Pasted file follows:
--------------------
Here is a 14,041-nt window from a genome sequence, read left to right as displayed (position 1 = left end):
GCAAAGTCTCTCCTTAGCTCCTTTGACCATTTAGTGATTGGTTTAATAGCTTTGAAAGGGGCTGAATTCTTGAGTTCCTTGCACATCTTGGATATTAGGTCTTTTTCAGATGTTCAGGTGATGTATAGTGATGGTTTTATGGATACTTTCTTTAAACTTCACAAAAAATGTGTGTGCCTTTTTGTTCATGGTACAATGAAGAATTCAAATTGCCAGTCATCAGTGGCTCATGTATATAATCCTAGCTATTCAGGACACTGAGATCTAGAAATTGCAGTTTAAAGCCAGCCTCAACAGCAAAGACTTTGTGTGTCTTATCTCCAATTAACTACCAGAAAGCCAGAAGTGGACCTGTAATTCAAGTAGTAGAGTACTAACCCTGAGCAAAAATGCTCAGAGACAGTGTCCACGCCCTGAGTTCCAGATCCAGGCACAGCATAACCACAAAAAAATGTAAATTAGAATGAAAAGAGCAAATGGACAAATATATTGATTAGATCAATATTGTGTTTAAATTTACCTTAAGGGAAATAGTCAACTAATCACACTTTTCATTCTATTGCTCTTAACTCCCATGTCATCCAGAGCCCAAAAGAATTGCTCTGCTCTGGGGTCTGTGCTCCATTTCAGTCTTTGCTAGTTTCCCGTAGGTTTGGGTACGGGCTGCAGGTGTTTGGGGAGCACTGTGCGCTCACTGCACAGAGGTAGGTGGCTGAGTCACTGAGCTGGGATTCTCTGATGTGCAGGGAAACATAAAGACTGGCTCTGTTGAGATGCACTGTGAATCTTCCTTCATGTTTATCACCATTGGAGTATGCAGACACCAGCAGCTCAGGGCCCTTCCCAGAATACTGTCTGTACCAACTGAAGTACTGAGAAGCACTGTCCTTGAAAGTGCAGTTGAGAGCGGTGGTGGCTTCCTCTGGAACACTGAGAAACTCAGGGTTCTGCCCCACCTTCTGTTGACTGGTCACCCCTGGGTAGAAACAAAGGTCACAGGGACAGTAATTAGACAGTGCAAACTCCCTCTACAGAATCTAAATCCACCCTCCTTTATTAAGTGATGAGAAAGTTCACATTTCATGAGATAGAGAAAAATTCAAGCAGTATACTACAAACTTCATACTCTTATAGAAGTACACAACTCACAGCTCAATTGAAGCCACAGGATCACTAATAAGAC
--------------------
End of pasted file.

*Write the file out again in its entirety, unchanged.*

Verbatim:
Here is a 14,041-nt window from a genome sequence, read left to right as displayed (position 1 = left end):
GCAAAGTCTCTCCTTAGCTCCTTTGACCATTTAGTGATTGGTTTAATAGCTTTGAAAGGGGCTGAATTCTTGAGTTCCTTGCACATCTTGGATATTAGGTCTTTTTCAGATGTTCAGGTGATGTATAGTGATGGTTTTATGGATACTTTCTTTAAACTTCACAAAAAATGTGTGTGCCTTTTTGTTCATGGTACAATGAAGAATTCAAATTGCCAGTCATCAGTGGCTCATGTATATAATCCTAGCTATTCAGGACACTGAGATCTAGAAATTGCAGTTTAAAGCCAGCCTCAACAGCAAAGACTTTGTGTGTCTTATCTCCAATTAACTACCAGAAAGCCAGAAGTGGACCTGTAATTCAAGTAGTAGAGTACTAACCCTGAGCAAAAATGCTCAGAGACAGTGTCCACGCCCTGAGTTCCAGATCCAGGCACAGCATAACCACAAAAAAATGTAAATTAGAATGAAAAGAGCAAATGGACAAATATATTGATTAGATCAATATTGTGTTTAAATTTACCTTAAGGGAAATAGTCAACTAATCACACTTTTCATTCTATTGCTCTTAACTCCCATGTCATCCAGAGCCCAAAAGAATTGCTCTGCTCTGGGGTCTGTGCTCCATTTCAGTCTTTGCTAGTTTCCCGTAGGTTTGGGTACGGGCTGCAGGTGTTTGGGGAGCACTGTGCGCTCACTGCACAGAGGTAGGTGGCTGAGTCACTGAGCTGGGATTCTCTGATGTGCAGGGAAACATAAAGACTGGCTCTGTTGAGATGCACTGTGAATCTTCCTTCATGTTTATCACCATTGGAGTATGCAGACACCAGCAGCTCAGGGCCCTTCCCAGAATACTGTCTGTACCAACTGAAGTACTGAGAAGCACTGTCCTTGAAAGTGCAGTTGAGAGCGGTGGTGGCTTCCTCTGGAACACTGAGAAACTCAGGGTTCTGCCCCACCTTCTGTTGACTGGTCACCCCTGGGTAGAAACAAAGGTCACAGGGACAGTAATTAGACAGTGCAAACTCCCTCTACAGAATCTAAATCCACCCTCCTTTATTAAGTGATGAGAAAGTTCACATTTCATGAGATAGAGAAAAATTCAAGCAGTATACTACAAACTTCATACTCTTATAGAAGTACACAACTCACAGCTCAATTGAAGCCACAGGATCACTAATAAGAC